Posted by Jenn F. on Wednesday, November 29th, 2017
Posted by Jenn F. on Wednesday, November 29th, 2017
Posted by Jenn F. on Monday, November 27th, 2017
Shoes can be a costly investment. Even if you’re not Drake (who reportedly spent $2 million on his new shoes), Psychology Today estimates the true cost of buying shoes for the year to land somewhere around $1,580 after taking into consideration sales tax, income tax, and credit card interest. Market Watch says you should pay at least $100 for a “good” pair of shoes if you don’t want to end up with blisters, tendinitis, shin splints and stress fractures. Total shoe sales for the year are up around $30 billion for women and $26 billion for men. The bottom-line? We’re spending a lot of change on footwear.
So how can we get the best return on our investment? The answer is learning how to care for your shoes. NYC podiatrists share the four best tips for keeping your kicks in top shape and extending their lives.
Posted by Jenn F. on Friday, November 24th, 2017
The only way to get rid of bunions is to have them surgically removed. That’s the bad news. But the good news is that minimally invasive bunion surgery and fast bunion surgery recovery is possible. In the past, patients could expect a 2-inch scar and at least six weeks of immobilization. Last spring, though, a new type of bunion microsurgery came to Mount Sinai Hospital that involves a tiny 2-3 millimeter incision combined with live X-ray and a burr tool to shave down the bone into a removable paste.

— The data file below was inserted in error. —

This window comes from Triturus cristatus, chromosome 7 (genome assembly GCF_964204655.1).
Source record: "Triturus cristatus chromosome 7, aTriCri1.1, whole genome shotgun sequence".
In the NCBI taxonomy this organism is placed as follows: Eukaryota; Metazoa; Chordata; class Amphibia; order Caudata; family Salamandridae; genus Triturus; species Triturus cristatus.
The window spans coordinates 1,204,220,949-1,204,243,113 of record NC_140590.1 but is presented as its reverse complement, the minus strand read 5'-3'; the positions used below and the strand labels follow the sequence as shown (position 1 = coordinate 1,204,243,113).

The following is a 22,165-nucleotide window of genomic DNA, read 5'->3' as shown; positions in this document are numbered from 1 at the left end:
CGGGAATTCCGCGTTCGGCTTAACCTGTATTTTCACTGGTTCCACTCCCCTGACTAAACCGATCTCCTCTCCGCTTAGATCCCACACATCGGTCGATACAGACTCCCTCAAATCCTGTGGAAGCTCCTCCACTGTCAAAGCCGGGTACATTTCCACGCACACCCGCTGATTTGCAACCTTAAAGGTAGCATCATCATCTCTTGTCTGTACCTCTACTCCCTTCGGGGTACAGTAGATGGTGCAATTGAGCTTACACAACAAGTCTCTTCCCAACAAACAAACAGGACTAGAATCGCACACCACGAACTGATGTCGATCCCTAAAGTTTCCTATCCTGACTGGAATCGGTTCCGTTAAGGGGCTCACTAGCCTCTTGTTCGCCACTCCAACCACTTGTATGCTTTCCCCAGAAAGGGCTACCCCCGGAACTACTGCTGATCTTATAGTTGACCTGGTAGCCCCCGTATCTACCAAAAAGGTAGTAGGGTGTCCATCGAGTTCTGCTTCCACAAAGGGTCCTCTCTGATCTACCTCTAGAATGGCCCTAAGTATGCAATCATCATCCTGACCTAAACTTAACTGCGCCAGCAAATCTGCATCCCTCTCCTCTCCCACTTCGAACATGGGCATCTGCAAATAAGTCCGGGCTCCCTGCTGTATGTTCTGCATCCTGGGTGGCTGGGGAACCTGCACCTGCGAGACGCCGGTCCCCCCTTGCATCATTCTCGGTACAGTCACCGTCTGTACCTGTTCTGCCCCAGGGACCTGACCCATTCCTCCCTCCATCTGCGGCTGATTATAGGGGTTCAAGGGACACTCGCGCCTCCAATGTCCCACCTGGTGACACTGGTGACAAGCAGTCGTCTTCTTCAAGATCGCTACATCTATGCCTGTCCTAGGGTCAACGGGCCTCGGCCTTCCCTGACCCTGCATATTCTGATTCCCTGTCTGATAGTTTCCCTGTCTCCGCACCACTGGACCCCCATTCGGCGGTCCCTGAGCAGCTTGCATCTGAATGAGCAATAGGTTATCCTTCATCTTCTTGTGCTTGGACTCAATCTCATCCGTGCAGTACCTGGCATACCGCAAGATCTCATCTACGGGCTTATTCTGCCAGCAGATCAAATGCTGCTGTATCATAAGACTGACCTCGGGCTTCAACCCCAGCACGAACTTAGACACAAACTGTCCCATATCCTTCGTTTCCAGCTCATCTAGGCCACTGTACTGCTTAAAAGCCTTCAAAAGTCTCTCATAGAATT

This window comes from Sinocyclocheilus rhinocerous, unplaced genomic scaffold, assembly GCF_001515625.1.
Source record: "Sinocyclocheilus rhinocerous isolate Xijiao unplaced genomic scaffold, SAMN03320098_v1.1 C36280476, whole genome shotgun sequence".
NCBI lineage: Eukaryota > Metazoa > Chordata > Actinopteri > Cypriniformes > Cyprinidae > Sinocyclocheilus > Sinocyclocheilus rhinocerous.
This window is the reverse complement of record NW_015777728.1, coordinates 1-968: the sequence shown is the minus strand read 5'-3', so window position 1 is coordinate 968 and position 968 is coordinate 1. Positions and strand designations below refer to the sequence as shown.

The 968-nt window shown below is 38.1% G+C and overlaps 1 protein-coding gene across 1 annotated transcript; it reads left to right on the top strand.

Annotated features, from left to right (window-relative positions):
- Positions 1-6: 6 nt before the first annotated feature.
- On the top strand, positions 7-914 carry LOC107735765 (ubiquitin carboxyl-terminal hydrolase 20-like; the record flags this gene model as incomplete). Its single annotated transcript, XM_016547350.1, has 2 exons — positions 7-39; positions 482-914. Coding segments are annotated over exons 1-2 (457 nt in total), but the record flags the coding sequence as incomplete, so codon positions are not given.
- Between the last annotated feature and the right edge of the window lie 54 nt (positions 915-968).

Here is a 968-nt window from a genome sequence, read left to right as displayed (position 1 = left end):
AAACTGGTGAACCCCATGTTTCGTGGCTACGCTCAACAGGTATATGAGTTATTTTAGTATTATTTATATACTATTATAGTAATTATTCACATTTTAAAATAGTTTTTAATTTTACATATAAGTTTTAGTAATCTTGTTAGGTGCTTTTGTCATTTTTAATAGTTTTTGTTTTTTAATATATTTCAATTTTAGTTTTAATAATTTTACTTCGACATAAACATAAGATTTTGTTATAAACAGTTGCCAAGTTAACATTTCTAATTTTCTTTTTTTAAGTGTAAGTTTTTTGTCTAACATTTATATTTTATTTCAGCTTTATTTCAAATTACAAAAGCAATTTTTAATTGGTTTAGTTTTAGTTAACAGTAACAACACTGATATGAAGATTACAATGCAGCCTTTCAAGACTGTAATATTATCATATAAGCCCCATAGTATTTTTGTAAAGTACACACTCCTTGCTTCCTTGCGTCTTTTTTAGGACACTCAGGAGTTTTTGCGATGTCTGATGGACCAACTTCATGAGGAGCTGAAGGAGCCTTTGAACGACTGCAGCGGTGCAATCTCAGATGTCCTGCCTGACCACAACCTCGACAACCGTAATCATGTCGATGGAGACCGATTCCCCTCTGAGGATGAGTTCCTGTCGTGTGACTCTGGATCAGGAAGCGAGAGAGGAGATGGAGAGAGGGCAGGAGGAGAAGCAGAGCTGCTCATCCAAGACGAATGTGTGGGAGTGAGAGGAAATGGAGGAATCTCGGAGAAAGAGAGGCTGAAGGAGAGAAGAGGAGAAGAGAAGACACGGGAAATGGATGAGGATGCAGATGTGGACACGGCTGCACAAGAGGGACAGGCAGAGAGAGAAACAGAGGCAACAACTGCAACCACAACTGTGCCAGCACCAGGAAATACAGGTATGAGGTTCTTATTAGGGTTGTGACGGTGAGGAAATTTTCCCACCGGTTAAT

As gruesome as it may sound, most patients experience no pain with proper management and get back on their feet within three weeks. So the question many people have for our NYC foot specialists is not so much if they should have the surgery, but when. Three weeks is still nothing to sneeze at when we’re talking about immobility, so let’s consider the best time of year to get bunion surgery, based on the pros and cons of each season.
Posted by Jenn F. on Wednesday, November 22nd, 2017
Dr. Josef J. Geldwert is one of the few New York City surgeons trained in percutaneous bunion surgery. Minimally invasive foot surgeries are popular for lateral ankle stabilization, ankle fusion, osteochondral lesions, calcaneal fractures, and calcaneal osteotomies, but poor results in the 70’s and 80’s caused American podiatric surgeons to shy away from non-invasive methods of bunion correction—that is, until now.
The first percutaneous bunionectomy was performed by another local surgeon at Mount Sinai Hospital last spring. “Though it’s relatively new here, it’s popular with European orthopedists,” explains Dr. Geldwert. “Some doctors are waiting to see more favorable clinical research results, but trade publications like Podiatry Today are abuzz with news of the microsurgery.”